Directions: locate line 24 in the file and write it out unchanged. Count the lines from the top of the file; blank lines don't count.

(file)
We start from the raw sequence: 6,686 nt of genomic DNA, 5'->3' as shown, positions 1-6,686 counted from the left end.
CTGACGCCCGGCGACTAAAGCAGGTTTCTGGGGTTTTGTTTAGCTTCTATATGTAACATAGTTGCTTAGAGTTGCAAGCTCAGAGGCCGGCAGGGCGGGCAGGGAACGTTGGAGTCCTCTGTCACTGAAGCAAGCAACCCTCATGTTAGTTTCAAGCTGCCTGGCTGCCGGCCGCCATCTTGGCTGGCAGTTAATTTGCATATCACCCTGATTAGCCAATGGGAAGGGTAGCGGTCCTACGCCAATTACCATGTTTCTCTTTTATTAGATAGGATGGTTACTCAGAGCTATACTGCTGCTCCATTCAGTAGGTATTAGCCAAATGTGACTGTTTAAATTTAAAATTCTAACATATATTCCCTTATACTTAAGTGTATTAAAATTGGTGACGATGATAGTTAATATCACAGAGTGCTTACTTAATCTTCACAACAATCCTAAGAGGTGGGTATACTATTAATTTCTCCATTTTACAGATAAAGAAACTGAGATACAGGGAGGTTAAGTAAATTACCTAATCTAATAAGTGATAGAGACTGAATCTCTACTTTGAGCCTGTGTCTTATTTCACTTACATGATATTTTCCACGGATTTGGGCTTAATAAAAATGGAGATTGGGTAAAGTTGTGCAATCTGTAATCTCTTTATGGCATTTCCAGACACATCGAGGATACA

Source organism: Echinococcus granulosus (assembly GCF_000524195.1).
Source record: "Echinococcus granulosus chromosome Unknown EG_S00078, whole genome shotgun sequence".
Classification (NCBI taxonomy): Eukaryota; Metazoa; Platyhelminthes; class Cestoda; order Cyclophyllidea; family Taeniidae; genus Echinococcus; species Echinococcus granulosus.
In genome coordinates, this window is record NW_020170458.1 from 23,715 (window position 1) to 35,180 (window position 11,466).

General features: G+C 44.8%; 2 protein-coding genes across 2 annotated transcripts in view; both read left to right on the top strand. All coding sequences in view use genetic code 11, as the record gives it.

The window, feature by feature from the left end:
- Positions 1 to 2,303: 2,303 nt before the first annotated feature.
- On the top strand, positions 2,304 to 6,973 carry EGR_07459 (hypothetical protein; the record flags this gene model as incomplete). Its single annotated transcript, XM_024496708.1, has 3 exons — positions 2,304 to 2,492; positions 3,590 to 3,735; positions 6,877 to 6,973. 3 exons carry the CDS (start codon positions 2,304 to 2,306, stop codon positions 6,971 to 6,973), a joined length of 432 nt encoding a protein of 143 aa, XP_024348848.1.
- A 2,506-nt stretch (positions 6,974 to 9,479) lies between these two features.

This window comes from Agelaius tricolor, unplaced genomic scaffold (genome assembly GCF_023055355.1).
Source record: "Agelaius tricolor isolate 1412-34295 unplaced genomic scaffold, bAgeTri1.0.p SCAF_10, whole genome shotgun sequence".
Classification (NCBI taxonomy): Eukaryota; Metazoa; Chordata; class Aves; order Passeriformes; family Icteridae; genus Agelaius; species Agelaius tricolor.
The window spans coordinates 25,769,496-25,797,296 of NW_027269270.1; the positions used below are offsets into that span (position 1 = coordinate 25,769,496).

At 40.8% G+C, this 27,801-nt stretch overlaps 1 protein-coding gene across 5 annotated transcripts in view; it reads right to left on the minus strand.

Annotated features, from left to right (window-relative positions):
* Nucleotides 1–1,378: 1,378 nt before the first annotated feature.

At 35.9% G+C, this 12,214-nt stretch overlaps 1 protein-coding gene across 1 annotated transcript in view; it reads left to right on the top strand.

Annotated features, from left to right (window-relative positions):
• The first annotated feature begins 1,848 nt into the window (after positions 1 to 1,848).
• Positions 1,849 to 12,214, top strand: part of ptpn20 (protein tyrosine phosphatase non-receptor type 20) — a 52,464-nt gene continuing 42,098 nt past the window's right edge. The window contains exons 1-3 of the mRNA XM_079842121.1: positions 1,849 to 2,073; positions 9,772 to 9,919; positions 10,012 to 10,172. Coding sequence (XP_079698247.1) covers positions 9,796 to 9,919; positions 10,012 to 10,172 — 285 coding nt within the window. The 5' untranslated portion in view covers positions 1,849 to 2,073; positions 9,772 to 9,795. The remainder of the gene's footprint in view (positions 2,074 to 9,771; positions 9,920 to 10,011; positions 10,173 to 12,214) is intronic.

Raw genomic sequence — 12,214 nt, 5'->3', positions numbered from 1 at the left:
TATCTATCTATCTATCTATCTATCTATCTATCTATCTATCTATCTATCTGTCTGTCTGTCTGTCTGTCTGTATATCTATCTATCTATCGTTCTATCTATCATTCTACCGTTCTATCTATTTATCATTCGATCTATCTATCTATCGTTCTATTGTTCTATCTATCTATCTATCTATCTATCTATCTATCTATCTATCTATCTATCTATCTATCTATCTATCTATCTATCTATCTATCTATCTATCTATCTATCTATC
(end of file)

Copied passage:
TATCTATCTATCTATCTATCTATCTATCTATCTATCTATCTATCTATCTGTCTGTCTGTCTGTCTGTCTGTATATCTATCTATCTATCGTTCTATCTATCATTCTACCGTTCTATCTATTTATCATTCGATCTATCTATCTATCGTTCTATTGTTCTATCTATCTATCTATCTATCTATCTATCTATCTATCTATCTATCTATCTATCTATCTATCTATCTATCTATCTATCTATCTATCTATCTATCTATCTATC